23 Jul Estuary: from London to the sea
Rachel Lichtenstein writes with clarity and depth about her subject. Well researched and impeccably structured Estuary; out from London to the sea imparts a myriad of facts about the people and landscapes of the Thames estuary. It starts and finishes with accounts of a boat trip; the first on the Ideaal, the last on the Jacomina. In between there are more boat trips but also walks and encounters which provide fascinating stories, character sketches and snippets of information. Lichtenstein cleverly carries the reader through a mix of narrative text, quotations, poetry and images.
As with other books about place grainy black and white images are sprinkled through the text, (it seems to be the fashion), but none of them have captions which is a shame because many of the photographs are of people, people who Lichtenstein met and who shared their stories. It may be the author’s intention that we stop to scan the images and wonder about them. We are made to pause before reading on because to make sense of caption-less photographs we must re-read some of the text.
Rachel interviews an army of people from different walks of life, some from trades that are almost extinct such as fishing for cockles in the estuary. She shows respect for the physical effort and bravery of the men and women she encounters and some of the stories are quite poignant:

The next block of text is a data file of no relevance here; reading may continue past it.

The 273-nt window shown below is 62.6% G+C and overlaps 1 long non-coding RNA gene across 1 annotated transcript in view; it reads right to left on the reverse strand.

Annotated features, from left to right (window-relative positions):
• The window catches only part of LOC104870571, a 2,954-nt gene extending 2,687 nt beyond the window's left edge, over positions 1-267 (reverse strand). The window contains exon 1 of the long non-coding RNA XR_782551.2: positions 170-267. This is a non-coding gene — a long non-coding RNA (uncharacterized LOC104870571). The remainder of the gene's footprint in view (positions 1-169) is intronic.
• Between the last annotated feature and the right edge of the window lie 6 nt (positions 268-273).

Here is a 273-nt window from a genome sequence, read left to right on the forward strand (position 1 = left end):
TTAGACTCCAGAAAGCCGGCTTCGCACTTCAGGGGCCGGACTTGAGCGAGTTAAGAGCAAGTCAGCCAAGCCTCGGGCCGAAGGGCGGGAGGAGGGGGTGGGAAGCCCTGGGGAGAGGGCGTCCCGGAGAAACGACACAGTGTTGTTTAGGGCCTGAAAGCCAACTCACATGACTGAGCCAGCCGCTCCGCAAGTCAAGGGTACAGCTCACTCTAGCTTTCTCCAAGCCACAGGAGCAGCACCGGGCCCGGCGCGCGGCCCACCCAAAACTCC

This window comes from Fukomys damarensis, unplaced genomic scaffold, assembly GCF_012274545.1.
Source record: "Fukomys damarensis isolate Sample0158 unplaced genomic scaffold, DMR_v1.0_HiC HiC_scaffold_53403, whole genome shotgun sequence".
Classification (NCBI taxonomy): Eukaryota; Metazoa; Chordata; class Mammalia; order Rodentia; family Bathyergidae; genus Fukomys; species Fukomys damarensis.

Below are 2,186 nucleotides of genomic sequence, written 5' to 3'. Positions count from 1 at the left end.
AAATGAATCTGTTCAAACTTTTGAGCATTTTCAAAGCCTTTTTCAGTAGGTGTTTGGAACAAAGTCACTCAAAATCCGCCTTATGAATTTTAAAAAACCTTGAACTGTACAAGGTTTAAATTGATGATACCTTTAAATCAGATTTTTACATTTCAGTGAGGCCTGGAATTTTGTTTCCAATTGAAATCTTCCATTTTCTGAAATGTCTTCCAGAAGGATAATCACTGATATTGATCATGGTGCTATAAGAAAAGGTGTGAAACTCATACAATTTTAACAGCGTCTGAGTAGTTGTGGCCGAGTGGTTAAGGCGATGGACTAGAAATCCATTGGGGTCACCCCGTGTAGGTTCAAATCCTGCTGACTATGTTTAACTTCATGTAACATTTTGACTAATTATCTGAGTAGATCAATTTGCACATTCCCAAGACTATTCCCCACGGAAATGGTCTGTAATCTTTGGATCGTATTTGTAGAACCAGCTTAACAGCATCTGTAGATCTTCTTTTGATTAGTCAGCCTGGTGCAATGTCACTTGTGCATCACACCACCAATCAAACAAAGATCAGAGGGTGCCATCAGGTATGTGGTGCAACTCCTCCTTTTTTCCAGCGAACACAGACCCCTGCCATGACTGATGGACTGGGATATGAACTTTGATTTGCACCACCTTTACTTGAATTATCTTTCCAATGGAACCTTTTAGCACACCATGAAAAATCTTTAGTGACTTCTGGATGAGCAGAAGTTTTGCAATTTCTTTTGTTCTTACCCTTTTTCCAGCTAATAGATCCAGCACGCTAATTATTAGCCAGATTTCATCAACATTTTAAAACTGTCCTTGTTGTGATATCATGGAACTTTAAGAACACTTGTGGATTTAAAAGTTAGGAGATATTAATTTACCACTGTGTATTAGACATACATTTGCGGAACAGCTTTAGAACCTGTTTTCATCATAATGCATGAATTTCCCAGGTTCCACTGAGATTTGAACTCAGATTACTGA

‘During the five years I spent writing and researching this book, I didn’t come across a single woman who worked directly on the fishing boats. When I asked why, the fishermen all said it was bad luck to have a woman on a boat, “because they make the sea angry”, but they also said that it as not a “fit environment for a woman”, being too smelly, dirty and dangerous.’ (p156)
The daily dangers faced by the fishermen and the worries shared by the women left behind are vividly recalled. Colin’s story is recounted by Jane, his widow:
‘On the morning of 10 November 2008, the sea was flat calm. There was no indication that the weather would turn. Colin had gone to the bottom of the garden, as usual, to “feel the seaweed” and look at the trees to try to work out what the weather was going to do.’ (p161)
And risking her own life in the research the author finds herself in hospital after an accident:
‘It was a slow-motion moment. I remember tumbling towards the water and thinking quite calmly, “Oh, we are going to capsize” as the boat started to rise up above me.’ (p120)
This book requires concentrated reading yet a steady pace is maintained over the three hundred and more pages. It’s a bit like a good hike, you feel energised, contented and slightly breathless. Non fiction at its best, I highly recommend it.
Lichtenstein, R (2017). Estuary; out from London to the sea, London, Penguin Books. ISBN 978-0-141-01853-9. Paperback £9.99.